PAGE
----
Proposed method 0.63 0.16 0.29 0.35 0.82 1.08
Table 2: Quantitative comparison of head and neck OAR segmentation methods using average surface distance (ASD) [mm].

4 Conclusions

We designed an encoder-decoder CNN model for head and neck OAR segmentation and proposed the Batch Dice Loss for multi-class segmentation of structures with small sizes. We compared the loss function to other standard loss functions in terms of their ability to optimize a model for OAR segmentation. The model trained using the batch Dice loss reached the best performance when compared to other loss functions and also to current state-of-the-art methods on this dataset.

In the future work we are going to evaluate the performance of batch Dice loss when applied to optimization of different models. These could include models trained on different datasets where three-dimensional models would be feasible. We are also going to assess whether it is also beneficial in the case of binary segmentation. Another potential area to explore is explicitly weighting the loss function according to current classification performance rather than prior occurrence probabilities.

4.0.1 Acknowledgements.

This work was supported in part by the company TESCAN 3DIM (fka 3Dim Laboratory) and by the Technology Agency of the Czech Republic project TE01020415 (V3C – Visual Computing Competence Center).


  • [1] Dawson, L. A., Sharpe, M. B.: Image-guided radiotherapy: rationale, benefits, and limitations. Lancet Oncology, 7(10), 848–858 (2006)
  • [2] Raudaschl, P. F., Zaffino, P., Sharp, G. C., Spadea, M. F., Chen, A., Dawant, B. M., Fritscher, K. D.: Evaluation of segmentation methods on head and neck CT: Auto-segmentation challenge 2015. Medical Physics, 44(5), 2020–2036 (2017).
  • [3] Heimann T, Meinzer HP. Statistical shape models for 3D medical image segmentation: a review. Med. Image Analy, 13:543–563 (2009)
  • [4] Jung F, Steger S, Knapp O, Noll M, Wesarg S. COSMO - coupled shape model for radiation therapy planning of head and neck cancer. Clinical Image-Based Procedures, LNCS, vol. 8680. Cham: Springer; 25–32 (2014)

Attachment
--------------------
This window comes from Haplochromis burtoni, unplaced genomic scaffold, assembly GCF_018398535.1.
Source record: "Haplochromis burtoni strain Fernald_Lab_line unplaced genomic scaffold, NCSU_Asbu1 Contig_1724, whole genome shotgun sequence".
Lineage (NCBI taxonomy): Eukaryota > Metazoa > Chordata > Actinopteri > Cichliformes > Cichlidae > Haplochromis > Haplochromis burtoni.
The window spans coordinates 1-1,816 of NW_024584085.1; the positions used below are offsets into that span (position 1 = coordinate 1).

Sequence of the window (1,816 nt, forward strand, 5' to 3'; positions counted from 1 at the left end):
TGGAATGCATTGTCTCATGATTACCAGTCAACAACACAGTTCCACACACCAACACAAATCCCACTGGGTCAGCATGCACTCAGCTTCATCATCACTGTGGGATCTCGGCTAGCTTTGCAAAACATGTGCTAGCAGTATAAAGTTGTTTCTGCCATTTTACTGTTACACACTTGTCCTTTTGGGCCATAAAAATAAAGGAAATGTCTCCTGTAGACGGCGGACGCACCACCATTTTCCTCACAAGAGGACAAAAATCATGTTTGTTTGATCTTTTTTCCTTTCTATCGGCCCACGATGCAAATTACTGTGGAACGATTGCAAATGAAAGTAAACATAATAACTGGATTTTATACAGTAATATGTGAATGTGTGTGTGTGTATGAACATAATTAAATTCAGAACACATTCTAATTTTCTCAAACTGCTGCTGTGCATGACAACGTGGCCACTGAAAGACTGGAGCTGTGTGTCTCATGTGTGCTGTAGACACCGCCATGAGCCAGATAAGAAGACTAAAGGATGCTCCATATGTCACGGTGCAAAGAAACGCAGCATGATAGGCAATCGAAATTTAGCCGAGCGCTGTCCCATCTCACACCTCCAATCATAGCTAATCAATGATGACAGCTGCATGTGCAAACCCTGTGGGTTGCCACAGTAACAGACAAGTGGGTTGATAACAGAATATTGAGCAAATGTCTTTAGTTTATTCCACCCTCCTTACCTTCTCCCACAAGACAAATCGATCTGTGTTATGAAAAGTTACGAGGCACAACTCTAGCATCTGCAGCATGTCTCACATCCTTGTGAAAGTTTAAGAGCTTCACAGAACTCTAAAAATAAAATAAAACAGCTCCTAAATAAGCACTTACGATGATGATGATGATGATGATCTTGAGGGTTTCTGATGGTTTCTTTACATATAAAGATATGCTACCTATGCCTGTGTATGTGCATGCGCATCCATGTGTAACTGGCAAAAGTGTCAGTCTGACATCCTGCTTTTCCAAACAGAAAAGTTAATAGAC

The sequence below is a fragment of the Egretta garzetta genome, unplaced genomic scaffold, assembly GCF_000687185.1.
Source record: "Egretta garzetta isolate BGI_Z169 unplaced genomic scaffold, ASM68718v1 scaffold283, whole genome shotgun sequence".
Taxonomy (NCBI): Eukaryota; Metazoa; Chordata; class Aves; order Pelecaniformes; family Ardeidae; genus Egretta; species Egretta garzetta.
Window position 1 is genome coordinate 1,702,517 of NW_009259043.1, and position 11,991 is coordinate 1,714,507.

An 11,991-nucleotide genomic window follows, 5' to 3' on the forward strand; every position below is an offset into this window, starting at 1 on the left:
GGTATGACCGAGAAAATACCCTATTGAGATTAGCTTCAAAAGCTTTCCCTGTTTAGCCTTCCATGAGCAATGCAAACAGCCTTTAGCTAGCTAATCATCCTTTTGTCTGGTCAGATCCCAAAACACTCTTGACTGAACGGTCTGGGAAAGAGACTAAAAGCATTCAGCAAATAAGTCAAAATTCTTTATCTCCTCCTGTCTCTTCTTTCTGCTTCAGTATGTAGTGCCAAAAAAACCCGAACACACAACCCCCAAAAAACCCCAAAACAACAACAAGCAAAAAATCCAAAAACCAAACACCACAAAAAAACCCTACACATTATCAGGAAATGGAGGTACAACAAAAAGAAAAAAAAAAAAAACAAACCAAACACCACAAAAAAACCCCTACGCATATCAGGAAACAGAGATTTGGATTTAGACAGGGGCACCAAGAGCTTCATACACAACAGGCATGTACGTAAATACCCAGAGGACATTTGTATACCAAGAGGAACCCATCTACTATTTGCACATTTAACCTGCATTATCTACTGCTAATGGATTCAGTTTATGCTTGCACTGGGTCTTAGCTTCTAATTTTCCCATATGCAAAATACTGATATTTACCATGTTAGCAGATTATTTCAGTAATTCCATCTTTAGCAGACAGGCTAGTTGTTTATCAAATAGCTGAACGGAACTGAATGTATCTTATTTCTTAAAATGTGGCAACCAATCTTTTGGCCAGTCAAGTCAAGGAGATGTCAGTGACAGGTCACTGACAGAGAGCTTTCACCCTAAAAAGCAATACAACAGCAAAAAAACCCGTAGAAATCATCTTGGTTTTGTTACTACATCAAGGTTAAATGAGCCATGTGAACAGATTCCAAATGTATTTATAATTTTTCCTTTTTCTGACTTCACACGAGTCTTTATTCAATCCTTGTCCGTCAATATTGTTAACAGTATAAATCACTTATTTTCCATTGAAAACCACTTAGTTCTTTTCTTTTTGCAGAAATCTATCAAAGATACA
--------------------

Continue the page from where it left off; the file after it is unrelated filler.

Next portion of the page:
• [5]

    Krizhevsky, A., Sutskever, I., Hinton, G.E.: Imagenet classification with deep convolutional neural networks. Advance in Neural Information Processing Systems, pp. 1097–1105 (2012)

  • [6] Fritscher, K., Raudaschl, P., Zaffino, P., Spadea, M. F., Sharp, G. C., Schubert, R.: Deep Neural Networks for Fast Segmentation of 3D Medical Images. Medical Image Computing and Computer-Assisted Intervention – MICCAI 2016. Lecture Notes in Computer Science, vol 9901. Springer, Cham (2016)
  • [7] Ibragimov, B., Xing, L.: Segmentation of organs-at-risks in head and neck CT images using convolutional neural networks. Medical Physics, 44(2), 547–557. (2017)
  • [8] Wang, Z., Wei, L., Wang, L., Gao, Y., Chen, W., Shen, D.: Hierarchical Vertex Regression-Based Segmentation of Head and Neck CT Images for Radiotherapy Planning. IEEE Transactions on Image Processing, 27(2), 923–937. (2018)
  • [9] Ronneberger, O., Fischer, P., Brox, T.: U-Net: Convolutional Networks for Biomedical Image Segmentation. Medical Image Computing and Computer-Assisted Intervention – MICCAI 2015. Lecture Notes in Computer Science, vol 9351. Springer, Cham (2015)
  • [10] Milletari, F., Navab, N., Ahmadi, S.: V-Net: Fully Convolutional Neural Networks for Volumetric Medical Image Segmentation. Fourth International Conference on 3D Vision (3DV), Stanford, CA, 2016, pp. 565-571. (2016)
  • [11] Pastor-Pellicer, J., Zamora-Martínez, F., España-Boquera, S., Castro-Bleda, M. J.: International Work-Conference on Artificial Neural Networks, 376-384 (2013)
  • [12]

    Sudre, C. H., Li, W., Vecauteren, T., Ourselin, S., Cardoso, M. J.: Generalised Dice overlap as a deep learning loss function for highly unbalanced segmentations. Deep Learning in Medical Image Analysis and Multimodal Learning for Clinical Decision Support. DLMIA 2017, ML-CDS 2017. Lecture Notes in Computer Science, vol 10553. Springer, Cham (2017)

  • [13] Fidon, L., Li, W., Garcia-Peraza-Herrera, L. C., Ekanayake, J., Kitchen, N., Ourselin, S., Vercauteren, T.: Brainlesion: Glioma, Multiple Sclerosis, Stroke and Traumatic Brain Injuries. BrainLes 2017. Lecture Notes in Computer Science, vol 10670. Springer, Cham (2018)
  • [14] Kayalibay, B., Jensen, G., Smagt, P.: CNN-based Segmentation of Medical Imaging Data. (2017)
  • [15] Dice, L. R.: Measures of the Amount of Ecologic Association Between Species. Ecology, 26(3):297-302 (1945)
  • [16] Van Ginneken, B., Heimann, T., Styner, M.: 3D segmentation in the clinic: A grand challenge. MICCAI Workshop on 3D Segmentation in the Clinic: A Grand Challenge. (2007)